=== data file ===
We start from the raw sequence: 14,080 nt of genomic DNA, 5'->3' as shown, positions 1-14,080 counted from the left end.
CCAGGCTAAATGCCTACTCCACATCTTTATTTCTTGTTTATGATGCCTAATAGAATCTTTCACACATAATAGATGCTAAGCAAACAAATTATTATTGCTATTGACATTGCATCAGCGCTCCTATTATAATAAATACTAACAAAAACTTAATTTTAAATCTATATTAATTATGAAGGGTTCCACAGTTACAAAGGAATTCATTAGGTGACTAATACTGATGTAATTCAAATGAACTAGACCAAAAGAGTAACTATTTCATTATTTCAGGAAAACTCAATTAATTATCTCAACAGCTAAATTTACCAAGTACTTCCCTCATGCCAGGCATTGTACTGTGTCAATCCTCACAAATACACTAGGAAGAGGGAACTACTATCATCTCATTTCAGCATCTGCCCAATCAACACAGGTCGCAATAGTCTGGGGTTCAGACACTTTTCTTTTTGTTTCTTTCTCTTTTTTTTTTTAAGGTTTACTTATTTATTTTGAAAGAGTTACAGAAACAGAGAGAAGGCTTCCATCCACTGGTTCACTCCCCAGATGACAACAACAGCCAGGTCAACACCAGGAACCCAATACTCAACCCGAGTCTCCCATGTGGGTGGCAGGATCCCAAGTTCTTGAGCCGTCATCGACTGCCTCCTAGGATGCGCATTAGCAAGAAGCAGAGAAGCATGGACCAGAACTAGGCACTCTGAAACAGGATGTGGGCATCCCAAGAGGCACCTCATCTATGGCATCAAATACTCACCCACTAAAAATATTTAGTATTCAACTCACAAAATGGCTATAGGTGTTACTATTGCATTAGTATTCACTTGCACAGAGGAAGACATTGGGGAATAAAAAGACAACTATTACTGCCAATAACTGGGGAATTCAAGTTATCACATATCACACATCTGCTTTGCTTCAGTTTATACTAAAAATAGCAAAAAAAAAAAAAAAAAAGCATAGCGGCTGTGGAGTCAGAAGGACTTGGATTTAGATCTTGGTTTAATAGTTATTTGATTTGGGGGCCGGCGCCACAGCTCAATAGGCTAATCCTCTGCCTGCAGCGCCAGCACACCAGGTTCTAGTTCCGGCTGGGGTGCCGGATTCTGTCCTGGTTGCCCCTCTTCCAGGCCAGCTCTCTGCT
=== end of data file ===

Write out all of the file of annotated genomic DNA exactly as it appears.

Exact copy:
We start from the raw sequence: 14,080 nt of genomic DNA, 5'->3' as shown, positions 1-14,080 counted from the left end.
CCAGGCTAAATGCCTACTCCACATCTTTATTTCTTGTTTATGATGCCTAATAGAATCTTTCACACATAATAGATGCTAAGCAAACAAATTATTATTGCTATTGACATTGCATCAGCGCTCCTATTATAATAAATACTAACAAAAACTTAATTTTAAATCTATATTAATTATGAAGGGTTCCACAGTTACAAAGGAATTCATTAGGTGACTAATACTGATGTAATTCAAATGAACTAGACCAAAAGAGTAACTATTTCATTATTTCAGGAAAACTCAATTAATTATCTCAACAGCTAAATTTACCAAGTACTTCCCTCATGCCAGGCATTGTACTGTGTCAATCCTCACAAATACACTAGGAAGAGGGAACTACTATCATCTCATTTCAGCATCTGCCCAATCAACACAGGTCGCAATAGTCTGGGGTTCAGACACTTTTCTTTTTGTTTCTTTCTCTTTTTTTTTTTAAGGTTTACTTATTTATTTTGAAAGAGTTACAGAAACAGAGAGAAGGCTTCCATCCACTGGTTCACTCCCCAGATGACAACAACAGCCAGGTCAACACCAGGAACCCAATACTCAACCCGAGTCTCCCATGTGGGTGGCAGGATCCCAAGTTCTTGAGCCGTCATCGACTGCCTCCTAGGATGCGCATTAGCAAGAAGCAGAGAAGCATGGACCAGAACTAGGCACTCTGAAACAGGATGTGGGCATCCCAAGAGGCACCTCATCTATGGCATCAAATACTCACCCACTAAAAATATTTAGTATTCAACTCACAAAATGGCTATAGGTGTTACTATTGCATTAGTATTCACTTGCACAGAGGAAGACATTGGGGAATAAAAAGACAACTATTACTGCCAATAACTGGGGAATTCAAGTTATCACATATCACACATCTGCTTTGCTTCAGTTTATACTAAAAATAGCAAAAAAAAAAAAAAAAAAGCATAGCGGCTGTGGAGTCAGAAGGACTTGGATTTAGATCTTGGTTTAATAGTTATTTGATTTGGGGGCCGGCGCCACAGCTCAATAGGCTAATCCTCTGCCTGCAGCGCCAGCACACCAGGTTCTAGTTCCGGCTGGGGTGCCGGATTCTGTCCTGGTTGCCCCTCTTCCAGGCCAGCTCTCTGCT